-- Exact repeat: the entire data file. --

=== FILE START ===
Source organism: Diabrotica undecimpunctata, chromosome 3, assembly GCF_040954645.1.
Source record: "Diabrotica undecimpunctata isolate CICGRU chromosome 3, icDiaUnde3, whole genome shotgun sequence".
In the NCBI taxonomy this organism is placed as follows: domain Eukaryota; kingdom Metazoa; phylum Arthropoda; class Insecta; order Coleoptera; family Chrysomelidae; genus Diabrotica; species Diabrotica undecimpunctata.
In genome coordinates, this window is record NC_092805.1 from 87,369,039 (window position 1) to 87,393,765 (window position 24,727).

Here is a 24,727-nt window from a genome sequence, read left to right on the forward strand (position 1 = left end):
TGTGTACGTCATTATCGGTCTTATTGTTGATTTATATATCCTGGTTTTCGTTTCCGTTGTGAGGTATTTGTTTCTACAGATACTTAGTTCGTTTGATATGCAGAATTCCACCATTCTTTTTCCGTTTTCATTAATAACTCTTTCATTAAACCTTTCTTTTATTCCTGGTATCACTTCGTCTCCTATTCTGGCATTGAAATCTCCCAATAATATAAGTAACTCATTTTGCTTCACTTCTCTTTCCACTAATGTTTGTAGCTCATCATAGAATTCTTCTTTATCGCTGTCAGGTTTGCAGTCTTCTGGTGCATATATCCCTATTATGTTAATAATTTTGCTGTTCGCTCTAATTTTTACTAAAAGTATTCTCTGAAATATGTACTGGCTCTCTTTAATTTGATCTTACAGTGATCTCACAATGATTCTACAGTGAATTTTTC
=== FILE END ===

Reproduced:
Source organism: Diabrotica undecimpunctata, chromosome 3, assembly GCF_040954645.1.
Source record: "Diabrotica undecimpunctata isolate CICGRU chromosome 3, icDiaUnde3, whole genome shotgun sequence".
In the NCBI taxonomy this organism is placed as follows: domain Eukaryota; kingdom Metazoa; phylum Arthropoda; class Insecta; order Coleoptera; family Chrysomelidae; genus Diabrotica; species Diabrotica undecimpunctata.
In genome coordinates, this window is record NC_092805.1 from 87,369,039 (window position 1) to 87,393,765 (window position 24,727).

Here is a 24,727-nt window from a genome sequence, read left to right on the forward strand (position 1 = left end):
TGTGTACGTCATTATCGGTCTTATTGTTGATTTATATATCCTGGTTTTCGTTTCCGTTGTGAGGTATTTGTTTCTACAGATACTTAGTTCGTTTGATATGCAGAATTCCACCATTCTTTTTCCGTTTTCATTAATAACTCTTTCATTAAACCTTTCTTTTATTCCTGGTATCACTTCGTCTCCTATTCTGGCATTGAAATCTCCCAATAATATAAGTAACTCATTTTGCTTCACTTCTCTTTCCACTAATGTTTGTAGCTCATCATAGAATTCTTCTTTATCGCTGTCAGGTTTGCAGTCTTCTGGTGCATATATCCCTATTATGTTAATAATTTTGCTGTTCGCTCTAATTTTTACTAAAAGTATTCTCTGAAATATGTACTGGCTCTCTTTAATTTGATCTTACAGTGATCTCACAATGATTCTACAGTGAATTTTTC